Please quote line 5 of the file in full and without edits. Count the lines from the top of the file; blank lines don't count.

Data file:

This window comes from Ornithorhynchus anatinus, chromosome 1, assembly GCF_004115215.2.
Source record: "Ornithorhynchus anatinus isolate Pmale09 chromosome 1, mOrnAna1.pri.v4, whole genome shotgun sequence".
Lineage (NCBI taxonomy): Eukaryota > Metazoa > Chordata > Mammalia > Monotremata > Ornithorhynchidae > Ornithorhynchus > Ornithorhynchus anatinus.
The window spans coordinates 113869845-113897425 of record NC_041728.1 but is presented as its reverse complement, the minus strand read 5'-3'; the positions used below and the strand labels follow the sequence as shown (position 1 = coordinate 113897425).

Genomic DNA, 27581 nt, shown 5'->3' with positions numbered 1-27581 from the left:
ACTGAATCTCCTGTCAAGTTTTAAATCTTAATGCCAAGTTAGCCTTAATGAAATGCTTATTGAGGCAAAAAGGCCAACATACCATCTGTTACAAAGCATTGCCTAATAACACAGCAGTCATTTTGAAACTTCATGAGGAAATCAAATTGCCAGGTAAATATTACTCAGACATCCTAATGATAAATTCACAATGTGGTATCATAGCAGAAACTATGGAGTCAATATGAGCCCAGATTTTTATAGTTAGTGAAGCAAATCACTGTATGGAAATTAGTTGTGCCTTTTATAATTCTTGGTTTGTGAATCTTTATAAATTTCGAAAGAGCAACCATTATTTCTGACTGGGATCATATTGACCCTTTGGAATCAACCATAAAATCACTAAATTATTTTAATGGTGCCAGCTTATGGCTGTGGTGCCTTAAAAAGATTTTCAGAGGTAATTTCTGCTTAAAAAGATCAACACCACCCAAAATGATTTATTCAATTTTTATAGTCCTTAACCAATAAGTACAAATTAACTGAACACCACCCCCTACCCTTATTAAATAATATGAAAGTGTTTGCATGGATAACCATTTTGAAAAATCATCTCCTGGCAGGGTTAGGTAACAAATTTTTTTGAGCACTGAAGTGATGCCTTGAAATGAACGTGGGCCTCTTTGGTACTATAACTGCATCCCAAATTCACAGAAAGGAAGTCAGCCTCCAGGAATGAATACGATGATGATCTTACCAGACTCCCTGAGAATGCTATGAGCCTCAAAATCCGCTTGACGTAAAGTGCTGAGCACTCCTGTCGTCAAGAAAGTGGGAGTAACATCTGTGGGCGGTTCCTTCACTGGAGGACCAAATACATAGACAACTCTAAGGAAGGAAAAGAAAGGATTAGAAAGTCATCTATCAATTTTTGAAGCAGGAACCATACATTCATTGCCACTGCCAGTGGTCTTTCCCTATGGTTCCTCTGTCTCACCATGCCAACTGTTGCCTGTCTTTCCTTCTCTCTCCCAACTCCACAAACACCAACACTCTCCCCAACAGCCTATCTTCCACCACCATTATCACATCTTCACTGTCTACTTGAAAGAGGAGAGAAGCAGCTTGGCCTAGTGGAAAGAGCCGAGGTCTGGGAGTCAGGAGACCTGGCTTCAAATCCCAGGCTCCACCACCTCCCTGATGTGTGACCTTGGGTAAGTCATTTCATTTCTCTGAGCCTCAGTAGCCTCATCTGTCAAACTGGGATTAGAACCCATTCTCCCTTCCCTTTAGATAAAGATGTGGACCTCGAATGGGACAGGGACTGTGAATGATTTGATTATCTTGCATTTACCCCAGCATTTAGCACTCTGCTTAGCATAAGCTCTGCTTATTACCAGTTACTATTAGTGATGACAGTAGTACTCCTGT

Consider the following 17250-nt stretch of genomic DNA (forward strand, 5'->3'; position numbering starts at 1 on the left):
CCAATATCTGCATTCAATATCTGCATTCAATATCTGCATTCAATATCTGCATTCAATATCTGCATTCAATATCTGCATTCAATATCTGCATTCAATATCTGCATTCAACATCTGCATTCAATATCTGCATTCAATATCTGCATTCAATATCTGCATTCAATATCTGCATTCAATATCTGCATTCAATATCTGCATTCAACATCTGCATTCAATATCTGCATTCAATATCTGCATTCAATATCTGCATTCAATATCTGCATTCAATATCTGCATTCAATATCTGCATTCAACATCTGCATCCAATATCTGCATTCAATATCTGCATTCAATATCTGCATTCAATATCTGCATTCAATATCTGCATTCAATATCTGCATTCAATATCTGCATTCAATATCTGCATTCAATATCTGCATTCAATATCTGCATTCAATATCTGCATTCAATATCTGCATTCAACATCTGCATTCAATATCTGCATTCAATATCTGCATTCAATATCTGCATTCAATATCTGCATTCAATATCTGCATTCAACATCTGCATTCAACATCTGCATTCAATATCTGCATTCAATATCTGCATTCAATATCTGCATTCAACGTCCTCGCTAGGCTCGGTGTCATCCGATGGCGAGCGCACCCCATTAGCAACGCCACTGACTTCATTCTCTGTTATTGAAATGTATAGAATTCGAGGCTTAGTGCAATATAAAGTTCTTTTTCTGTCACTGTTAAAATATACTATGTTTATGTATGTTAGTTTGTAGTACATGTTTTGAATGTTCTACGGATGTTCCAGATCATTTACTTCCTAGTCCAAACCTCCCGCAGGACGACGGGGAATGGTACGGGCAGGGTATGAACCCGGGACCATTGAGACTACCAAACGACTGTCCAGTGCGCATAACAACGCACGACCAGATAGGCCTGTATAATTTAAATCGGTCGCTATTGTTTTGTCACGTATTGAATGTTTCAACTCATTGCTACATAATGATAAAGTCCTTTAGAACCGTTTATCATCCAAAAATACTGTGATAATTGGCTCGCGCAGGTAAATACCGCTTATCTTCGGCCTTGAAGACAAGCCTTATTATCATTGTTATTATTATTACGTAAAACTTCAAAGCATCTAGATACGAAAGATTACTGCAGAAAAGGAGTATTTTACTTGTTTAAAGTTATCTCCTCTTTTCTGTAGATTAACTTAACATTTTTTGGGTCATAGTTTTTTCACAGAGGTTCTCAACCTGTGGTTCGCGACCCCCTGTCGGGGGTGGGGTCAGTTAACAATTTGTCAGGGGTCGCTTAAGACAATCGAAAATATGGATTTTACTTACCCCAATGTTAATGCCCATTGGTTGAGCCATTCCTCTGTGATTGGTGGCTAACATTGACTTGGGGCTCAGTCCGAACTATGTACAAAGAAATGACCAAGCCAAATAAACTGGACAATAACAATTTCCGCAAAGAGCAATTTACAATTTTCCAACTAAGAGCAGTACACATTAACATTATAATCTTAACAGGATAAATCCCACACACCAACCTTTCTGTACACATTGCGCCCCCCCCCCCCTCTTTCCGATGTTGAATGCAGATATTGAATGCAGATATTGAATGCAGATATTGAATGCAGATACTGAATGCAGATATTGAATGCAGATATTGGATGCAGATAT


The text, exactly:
Genomic DNA, 27581 nt, shown 5'->3' with positions numbered 1-27581 from the left: